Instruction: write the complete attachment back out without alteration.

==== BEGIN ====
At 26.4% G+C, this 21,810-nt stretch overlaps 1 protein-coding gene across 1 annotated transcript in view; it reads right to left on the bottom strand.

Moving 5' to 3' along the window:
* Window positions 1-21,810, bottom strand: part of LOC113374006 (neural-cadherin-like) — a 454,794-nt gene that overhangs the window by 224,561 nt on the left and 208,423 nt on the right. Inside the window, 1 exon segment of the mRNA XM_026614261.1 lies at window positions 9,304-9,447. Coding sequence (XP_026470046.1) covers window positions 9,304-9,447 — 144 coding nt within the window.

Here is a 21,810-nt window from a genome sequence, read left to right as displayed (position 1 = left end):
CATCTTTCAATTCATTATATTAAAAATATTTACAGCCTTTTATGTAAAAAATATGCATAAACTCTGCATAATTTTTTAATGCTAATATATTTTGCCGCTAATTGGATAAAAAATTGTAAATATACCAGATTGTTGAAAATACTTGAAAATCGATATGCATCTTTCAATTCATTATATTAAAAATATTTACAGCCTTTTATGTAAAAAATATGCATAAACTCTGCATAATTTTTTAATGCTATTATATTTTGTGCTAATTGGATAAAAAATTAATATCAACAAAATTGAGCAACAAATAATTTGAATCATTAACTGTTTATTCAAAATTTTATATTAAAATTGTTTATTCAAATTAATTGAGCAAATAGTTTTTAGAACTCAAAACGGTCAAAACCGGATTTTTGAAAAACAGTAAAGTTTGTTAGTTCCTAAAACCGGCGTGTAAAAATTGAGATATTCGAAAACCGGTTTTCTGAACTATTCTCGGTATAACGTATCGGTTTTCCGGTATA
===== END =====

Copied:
At 26.4% G+C, this 21,810-nt stretch overlaps 1 protein-coding gene across 1 annotated transcript in view; it reads right to left on the bottom strand.

Moving 5' to 3' along the window:
* Window positions 1-21,810, bottom strand: part of LOC113374006 (neural-cadherin-like) — a 454,794-nt gene that overhangs the window by 224,561 nt on the left and 208,423 nt on the right. Inside the window, 1 exon segment of the mRNA XM_026614261.1 lies at window positions 9,304-9,447. Coding sequence (XP_026470046.1) covers window positions 9,304-9,447 — 144 coding nt within the window.

Here is a 21,810-nt window from a genome sequence, read left to right as displayed (position 1 = left end):
CATCTTTCAATTCATTATATTAAAAATATTTACAGCCTTTTATGTAAAAAATATGCATAAACTCTGCATAATTTTTTAATGCTAATATATTTTGCCGCTAATTGGATAAAAAATTGTAAATATACCAGATTGTTGAAAATACTTGAAAATCGATATGCATCTTTCAATTCATTATATTAAAAATATTTACAGCCTTTTATGTAAAAAATATGCATAAACTCTGCATAATTTTTTAATGCTATTATATTTTGTGCTAATTGGATAAAAAATTAATATCAACAAAATTGAGCAACAAATAATTTGAATCATTAACTGTTTATTCAAAATTTTATATTAAAATTGTTTATTCAAATTAATTGAGCAAATAGTTTTTAGAACTCAAAACGGTCAAAACCGGATTTTTGAAAAACAGTAAAGTTTGTTAGTTCCTAAAACCGGCGTGTAAAAATTGAGATATTCGAAAACCGGTTTTCTGAACTATTCTCGGTATAACGTATCGGTTTTCCGGTATA